Scottish author Iain M. Banks (b.1954) died on June 9, a little over two months after announcing that he was suffering from late-stage gall bladder cancer.
Archive for the ‘SFWA Blog’ Category
Effective immediately, Jean Rabe, the editor of the SFWA Bulletin, has tendered her resignation and I have accepted it.
et’s say you are sitting at your desk, with something to write, and you notice some anxiety, and an urge to go instead to one of your favorite distractions.
And let’s also say you decided to adopt my approach, the Obstacle is the Path.
SFWA was invited by Book Expo America to share a short presentation on the genre. Authors Laura Anne Gilman, Leanna Renee Hieber, Sarah Beth Durst and Jeri Smith-Ready took the stage to talk about SFWA and SF. The space was packed, and led to quite a few people coming to the SFWA booth afterwards to […]
We could spend a long time here discussing whether the offense was intentional or accidental, or whether it is due to a generational, ideological or perceptual schism. It doesn’t matter. At the end of the day, too many of our members have felt their contributions and their place in the industry and within the organization belittled; too many of our members see other members being treated so.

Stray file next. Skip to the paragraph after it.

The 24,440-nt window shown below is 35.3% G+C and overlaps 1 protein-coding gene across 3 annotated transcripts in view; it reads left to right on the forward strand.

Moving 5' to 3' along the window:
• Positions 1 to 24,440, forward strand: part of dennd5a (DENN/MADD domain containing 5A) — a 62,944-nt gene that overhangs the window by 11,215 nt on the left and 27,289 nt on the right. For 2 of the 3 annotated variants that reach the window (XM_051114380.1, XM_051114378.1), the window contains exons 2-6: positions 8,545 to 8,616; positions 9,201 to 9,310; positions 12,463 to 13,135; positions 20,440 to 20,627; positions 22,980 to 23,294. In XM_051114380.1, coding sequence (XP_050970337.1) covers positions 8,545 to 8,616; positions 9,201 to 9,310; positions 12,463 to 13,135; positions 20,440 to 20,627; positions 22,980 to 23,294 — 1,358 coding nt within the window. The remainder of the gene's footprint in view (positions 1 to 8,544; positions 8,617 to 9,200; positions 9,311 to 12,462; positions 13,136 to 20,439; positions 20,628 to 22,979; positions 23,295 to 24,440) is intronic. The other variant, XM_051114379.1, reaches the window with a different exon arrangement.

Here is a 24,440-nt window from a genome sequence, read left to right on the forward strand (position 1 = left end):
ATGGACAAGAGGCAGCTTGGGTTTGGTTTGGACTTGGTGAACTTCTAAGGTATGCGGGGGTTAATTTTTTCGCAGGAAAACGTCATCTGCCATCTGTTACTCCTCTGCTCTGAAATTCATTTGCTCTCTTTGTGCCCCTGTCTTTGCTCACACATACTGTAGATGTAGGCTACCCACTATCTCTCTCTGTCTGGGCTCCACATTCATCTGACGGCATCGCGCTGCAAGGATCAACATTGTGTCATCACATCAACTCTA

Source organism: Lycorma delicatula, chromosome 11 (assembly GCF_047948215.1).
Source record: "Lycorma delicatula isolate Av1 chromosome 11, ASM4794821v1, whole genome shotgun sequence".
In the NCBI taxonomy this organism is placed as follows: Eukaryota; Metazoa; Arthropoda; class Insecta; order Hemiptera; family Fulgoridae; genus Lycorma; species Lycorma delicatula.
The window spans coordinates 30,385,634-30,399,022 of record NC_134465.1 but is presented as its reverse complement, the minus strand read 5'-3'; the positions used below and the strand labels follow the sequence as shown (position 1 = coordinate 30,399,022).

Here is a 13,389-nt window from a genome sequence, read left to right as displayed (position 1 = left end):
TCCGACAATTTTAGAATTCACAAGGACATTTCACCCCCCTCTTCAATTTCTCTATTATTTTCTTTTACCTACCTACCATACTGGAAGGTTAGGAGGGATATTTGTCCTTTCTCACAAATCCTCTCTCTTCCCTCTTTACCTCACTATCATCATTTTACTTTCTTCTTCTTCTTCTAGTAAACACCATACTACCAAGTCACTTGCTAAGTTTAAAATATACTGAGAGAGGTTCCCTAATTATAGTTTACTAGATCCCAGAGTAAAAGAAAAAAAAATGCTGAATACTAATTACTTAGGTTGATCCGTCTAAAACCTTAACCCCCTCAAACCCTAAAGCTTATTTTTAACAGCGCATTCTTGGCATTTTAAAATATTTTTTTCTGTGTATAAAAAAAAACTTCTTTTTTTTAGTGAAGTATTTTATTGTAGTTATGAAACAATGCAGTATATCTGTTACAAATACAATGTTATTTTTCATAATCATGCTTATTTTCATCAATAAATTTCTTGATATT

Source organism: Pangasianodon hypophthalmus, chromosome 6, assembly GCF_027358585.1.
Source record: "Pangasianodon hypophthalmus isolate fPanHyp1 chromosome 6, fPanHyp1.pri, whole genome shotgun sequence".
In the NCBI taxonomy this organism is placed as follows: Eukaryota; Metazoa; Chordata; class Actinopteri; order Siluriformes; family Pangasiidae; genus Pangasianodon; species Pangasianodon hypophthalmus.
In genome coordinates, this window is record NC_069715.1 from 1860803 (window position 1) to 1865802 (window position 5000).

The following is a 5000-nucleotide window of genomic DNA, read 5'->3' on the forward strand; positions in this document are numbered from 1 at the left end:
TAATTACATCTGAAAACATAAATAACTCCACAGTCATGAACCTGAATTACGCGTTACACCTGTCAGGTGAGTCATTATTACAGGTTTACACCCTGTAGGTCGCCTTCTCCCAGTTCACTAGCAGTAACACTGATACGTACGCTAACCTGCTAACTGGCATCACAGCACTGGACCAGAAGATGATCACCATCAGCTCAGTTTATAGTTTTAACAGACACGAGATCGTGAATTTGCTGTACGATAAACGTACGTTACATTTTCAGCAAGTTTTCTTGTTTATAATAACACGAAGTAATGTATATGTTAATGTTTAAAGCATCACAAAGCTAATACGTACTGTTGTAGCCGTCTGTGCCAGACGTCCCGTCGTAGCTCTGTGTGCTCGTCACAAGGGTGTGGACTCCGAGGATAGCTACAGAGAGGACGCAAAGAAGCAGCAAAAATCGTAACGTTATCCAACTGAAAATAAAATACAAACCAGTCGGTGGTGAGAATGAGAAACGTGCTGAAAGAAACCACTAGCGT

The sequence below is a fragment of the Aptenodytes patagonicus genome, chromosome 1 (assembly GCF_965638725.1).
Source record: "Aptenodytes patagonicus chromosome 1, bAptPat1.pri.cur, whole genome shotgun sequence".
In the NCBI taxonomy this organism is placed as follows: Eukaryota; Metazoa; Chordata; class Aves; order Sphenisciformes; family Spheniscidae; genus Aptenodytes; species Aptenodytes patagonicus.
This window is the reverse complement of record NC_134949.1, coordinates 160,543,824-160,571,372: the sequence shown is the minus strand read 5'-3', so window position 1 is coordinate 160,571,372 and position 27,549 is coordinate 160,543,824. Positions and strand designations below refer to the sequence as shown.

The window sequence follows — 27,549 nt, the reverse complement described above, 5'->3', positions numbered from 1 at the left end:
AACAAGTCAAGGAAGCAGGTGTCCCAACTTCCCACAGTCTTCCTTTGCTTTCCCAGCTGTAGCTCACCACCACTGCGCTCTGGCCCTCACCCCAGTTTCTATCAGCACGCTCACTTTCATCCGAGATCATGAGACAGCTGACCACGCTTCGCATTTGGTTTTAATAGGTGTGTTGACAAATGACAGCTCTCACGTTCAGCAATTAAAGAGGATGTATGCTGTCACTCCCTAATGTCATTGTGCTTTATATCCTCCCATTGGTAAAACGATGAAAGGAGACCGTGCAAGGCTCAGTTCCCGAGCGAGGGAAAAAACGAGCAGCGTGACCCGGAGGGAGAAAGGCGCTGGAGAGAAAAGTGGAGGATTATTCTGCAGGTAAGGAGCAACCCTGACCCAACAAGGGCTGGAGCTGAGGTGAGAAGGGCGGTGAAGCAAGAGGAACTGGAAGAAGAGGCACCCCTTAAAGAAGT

The board is aware of a number of complaints by members regarding Bulletin issue #202, specifically the article by Mike Resnick and Barry Malzberg.
SFWA Grand Master Jack Vance (b.1916 as John Holbrook Vance) died on May 26.
Vance wrote more than sixty novels, including the sequels to The Dying Earth, his five volume Demon Princes series, the Alastor series, the Cadwal Chronicles, The Lyonesse series, the Durdane series, and the Tschai series.
“The first rule of writing is there are no rules, only guidelines that you should learn well. The second rule of writing is follow rule one religiously.”
SFWA will once again have a booth at Book Expo America again this year. An annual event currently held in New York City, BEA brings together publishing professionals for a three day trade show.
“Women have always fought,” he said. “Shaka Zulu had an all-female force of fighters. Women have been part of every resistance movement. Women dressed as men and went to war, went to sea, and participated actively in combat for as long as there have been people.”